The 2014 Boston Marathon proved to be one of the most inspirational and successful 26.2-mile races in the history of long distance running. And while this may not be true from a statistical standpoint, for Bostonians and those who descended upon the city to take in the annual Patriots’ Day event there can be no argument as to its significance.
The Boston Athletic Association allowed for one of the largest participatory fields in the Marathon’s history and in doing so, helped fuel its largest non-profit fundraising campaign to date. On Tuesday the B.A.A. announced that those who participated in the 118th Boston Marathon secured a record $38.4 million for charity.
The previous high mark, $20 million in 2013, pales in comparison.
It comes as no surprise, really, given the 2012 tragedy which shook Boston to its core. Three people died when the dual Boylston Street pressure cooker bombs combusted and another 264 sustained terrible injuries. In the aftermath, MIT police offer Sean Collier was shot in cold blood.
But Boston, stubborn to the point of tenacious especially in the face of adversity, proved that while domestic terrorists may inflict pain of the deepest and most dire variety, they can’t claim the identity of our city.
“This year’s Boston Marathon was like no other that we have witnessed,” said Tom Grilk, B.A.A. Executive Director.
We worked in cooperation with the community, especially the eight cities and towns which comprise the Boston Marathon route and the Commonwealth of Massachusetts, to accommodate as many participants as possible, and we were delighted that so many chose to channel their dedication and commitment towards fundraising for worthwhile causes. The 2014 Boston Marathon will go down in history as a special day for the sport, for the City of Boston and for unprecedented fundraising, all benefitting local charities.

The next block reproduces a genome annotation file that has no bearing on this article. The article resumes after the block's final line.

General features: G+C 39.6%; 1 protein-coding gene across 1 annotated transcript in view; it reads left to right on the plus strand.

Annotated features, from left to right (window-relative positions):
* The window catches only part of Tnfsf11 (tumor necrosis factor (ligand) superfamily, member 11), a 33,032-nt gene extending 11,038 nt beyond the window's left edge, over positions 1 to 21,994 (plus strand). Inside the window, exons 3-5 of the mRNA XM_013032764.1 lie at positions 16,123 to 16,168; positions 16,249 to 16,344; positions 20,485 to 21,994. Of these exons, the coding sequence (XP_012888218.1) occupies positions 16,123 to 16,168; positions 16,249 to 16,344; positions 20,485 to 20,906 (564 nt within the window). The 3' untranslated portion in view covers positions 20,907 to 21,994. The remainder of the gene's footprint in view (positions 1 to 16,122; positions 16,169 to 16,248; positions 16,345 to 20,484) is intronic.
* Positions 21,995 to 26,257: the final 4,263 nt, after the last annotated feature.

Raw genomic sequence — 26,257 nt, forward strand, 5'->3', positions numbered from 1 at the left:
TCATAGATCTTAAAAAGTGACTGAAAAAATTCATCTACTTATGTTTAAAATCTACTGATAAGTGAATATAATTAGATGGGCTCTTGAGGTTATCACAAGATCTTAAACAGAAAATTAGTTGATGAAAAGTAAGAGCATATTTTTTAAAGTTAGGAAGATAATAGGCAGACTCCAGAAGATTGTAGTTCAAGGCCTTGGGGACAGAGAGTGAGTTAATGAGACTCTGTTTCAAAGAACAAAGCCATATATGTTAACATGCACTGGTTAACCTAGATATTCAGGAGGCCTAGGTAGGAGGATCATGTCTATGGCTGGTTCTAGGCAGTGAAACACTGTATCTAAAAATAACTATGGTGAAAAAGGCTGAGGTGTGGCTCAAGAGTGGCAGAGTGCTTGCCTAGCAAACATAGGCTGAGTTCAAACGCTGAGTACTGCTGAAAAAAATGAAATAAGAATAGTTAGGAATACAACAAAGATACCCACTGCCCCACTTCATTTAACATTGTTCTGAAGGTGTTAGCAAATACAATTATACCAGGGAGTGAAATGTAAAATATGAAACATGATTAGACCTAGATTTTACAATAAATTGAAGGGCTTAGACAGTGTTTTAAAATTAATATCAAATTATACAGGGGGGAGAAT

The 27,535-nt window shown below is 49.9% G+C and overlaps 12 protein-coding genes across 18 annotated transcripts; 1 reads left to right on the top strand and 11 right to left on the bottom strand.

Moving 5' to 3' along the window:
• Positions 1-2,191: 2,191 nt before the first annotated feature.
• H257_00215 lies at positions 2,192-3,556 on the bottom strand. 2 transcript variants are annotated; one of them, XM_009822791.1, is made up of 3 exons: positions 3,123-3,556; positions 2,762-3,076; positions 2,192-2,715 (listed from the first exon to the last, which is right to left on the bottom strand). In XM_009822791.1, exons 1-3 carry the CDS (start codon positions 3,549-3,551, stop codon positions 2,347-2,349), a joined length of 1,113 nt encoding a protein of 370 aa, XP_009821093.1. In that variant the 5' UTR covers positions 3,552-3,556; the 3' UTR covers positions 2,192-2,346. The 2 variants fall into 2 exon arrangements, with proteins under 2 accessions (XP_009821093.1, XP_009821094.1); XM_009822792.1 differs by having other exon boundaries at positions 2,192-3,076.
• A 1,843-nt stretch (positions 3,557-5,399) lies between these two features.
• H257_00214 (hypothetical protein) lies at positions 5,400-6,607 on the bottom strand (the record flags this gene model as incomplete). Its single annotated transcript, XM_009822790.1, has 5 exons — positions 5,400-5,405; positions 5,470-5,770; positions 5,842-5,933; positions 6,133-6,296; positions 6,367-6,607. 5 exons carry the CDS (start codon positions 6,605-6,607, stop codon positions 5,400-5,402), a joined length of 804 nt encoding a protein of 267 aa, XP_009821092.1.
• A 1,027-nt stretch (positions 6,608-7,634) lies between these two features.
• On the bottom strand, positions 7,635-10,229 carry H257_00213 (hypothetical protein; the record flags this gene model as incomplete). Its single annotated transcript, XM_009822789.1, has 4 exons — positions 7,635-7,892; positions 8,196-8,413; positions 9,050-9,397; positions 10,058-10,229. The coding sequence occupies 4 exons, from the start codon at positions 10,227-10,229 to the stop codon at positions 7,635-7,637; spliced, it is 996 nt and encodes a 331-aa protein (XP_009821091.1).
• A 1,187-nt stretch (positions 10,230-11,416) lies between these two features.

The field of the 2014 Boston Marathon was expanded to 36,000 participants to accommodate the runners who were unable to finish last year’s race as well as the influx of those wanting to run, walk or wheelchair push their way over grueling hills and heated stretches on behalf of those who were injured, killed and those who survived the devastating Marathon bombings.
Runners sponsored by race partner and primary sponsor John Hancock pulled down just north of $10 million, marking a 27 percent increase over the $7.9 million total raised in 2013.
The B.A.A. also made special allocations to the One Fund Boston, the Martin W. Richard Charitable Foundation, local hospitals, and bevy other organizations.
Congratulations to the Boston Athletic Association for their outstanding commitment to not only their participants and partners, but to the charity they bestow upon Boston every year.